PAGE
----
Tuesday, April 20, 2010

More Fantastic Mr. Fox Thoughts

I really enjoyed that movie. It was pretty sharp. I think I have typed this before but what happens to all the Snowflake generation children when they grow up and find out they are not special, not an all star just for showing up, and definitely not gifted or talented? Will they do outrageous things to gain attention? Will they continue to do stunts to try to live up to their 'special' status? I can see millions of Mr. Fox characters out there doing stupid stuff for the thrill of attention.

This has to account for the rise of the web 2.0 with Facebook, Youtube, me me me stuff. It funnels attention to these 12-22 year olds for doing nothing more than naming their 5 favorite bands. Yah, look at me... please, please look at me and 'like' what I post. A wonderful South Park episode touches on an idea similar to this, The List. The ghost of Abraham Lincoln tells Kyle that beign pretty is a curse as beautiful people constantly get compliments for no reason only because people can't just say to them 'you're pretty' all of the time. They get an inflated sense of self, don't develop character, and when the looks fade, are empty shells. This might be the same course of action with the Snowflake generation, as they realize all of those awesome supercool things they did like 'show up' or 'participate' will mean jack squat in the real world and no one will care.

The Fantastic Mr. Fox also discusses the idea that we can change but it is hard to deny what we truly are. Mr. Fox talks about being a wild animal. He has a nice sequence where he discusses the positives of the wild animals around him. Do we humans hide our inner desires and primal behavior with the fantastic costumes, physical and mental, of the civilized world? Most likely. Considering the millions of years of humankind and the short span of civilization with customs, mores and norms, it is easy to see how our brain chemistry, body biology, and inner smart animal can override the structure of the modern world. Mr. Fox's problem is not just a mid-life crisis, but is a true debate about what he is. Who is Mr. Fox?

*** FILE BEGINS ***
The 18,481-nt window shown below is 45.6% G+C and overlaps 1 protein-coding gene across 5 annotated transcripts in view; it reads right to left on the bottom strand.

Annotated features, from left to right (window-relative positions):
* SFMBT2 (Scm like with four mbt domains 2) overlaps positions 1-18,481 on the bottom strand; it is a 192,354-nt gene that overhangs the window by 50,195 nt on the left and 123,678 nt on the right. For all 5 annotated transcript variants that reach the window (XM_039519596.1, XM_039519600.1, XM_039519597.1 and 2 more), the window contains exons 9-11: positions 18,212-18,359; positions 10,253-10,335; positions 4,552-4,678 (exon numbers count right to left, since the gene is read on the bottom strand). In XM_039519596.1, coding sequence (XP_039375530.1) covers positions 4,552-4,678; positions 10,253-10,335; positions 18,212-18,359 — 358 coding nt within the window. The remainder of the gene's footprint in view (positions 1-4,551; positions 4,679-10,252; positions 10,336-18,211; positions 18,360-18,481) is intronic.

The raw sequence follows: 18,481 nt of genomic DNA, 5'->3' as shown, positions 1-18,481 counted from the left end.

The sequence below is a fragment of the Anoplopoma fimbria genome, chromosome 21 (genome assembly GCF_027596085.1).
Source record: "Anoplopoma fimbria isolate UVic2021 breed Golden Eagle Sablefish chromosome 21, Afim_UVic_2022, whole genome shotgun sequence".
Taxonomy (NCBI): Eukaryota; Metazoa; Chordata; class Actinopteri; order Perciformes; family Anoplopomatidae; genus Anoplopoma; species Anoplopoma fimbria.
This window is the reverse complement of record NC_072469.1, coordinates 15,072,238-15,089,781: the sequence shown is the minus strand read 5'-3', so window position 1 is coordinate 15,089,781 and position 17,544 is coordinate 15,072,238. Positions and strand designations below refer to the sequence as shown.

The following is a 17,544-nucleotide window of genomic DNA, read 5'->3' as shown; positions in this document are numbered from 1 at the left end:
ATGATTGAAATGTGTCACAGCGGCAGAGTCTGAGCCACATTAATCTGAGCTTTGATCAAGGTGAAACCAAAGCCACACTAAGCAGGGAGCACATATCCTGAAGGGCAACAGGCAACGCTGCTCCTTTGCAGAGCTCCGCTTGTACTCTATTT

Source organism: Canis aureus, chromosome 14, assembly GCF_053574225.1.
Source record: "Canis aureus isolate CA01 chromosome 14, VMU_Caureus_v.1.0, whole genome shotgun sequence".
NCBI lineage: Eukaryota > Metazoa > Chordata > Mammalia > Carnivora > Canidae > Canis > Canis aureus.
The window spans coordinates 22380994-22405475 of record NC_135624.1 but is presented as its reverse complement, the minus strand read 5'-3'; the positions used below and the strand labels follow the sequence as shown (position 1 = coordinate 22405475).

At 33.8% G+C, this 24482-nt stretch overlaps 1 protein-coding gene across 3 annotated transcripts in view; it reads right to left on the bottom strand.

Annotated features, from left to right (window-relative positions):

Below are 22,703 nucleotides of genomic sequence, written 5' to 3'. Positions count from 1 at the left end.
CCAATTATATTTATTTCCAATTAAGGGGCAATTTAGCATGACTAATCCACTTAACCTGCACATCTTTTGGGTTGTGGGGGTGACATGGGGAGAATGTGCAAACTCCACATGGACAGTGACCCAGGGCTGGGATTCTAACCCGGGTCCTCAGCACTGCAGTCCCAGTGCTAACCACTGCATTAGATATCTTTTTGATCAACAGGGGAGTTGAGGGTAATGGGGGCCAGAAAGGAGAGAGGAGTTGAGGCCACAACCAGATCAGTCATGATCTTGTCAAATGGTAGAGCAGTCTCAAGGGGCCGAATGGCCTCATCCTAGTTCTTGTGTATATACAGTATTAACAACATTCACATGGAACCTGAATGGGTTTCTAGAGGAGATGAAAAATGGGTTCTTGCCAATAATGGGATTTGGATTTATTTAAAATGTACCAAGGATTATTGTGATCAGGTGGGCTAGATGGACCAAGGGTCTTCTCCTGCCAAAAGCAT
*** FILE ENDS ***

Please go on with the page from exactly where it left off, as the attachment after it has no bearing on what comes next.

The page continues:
This is ultimately one of the greatest questions that we as thinking animals face: who/what are we? It's an issue that some never resolve and others resolve quickly. I am in the camp that there is a core of who you are, but the human soul is a dynamic and changing entity that we as individuals have control over. People can change, but there is a core set of values or beliefs that you will hold and will guide decision making and responses to choices laid before you. We can change if we are open minded about the world, or if something incredibly influential enters our life. In the nature vs. nurture debate, I am a big believer in nature being the driver but nurture being a backseat passenger that can sometimes change the trip. Maybe it's being an optimistic realist where I hope for the best but expect the worst.

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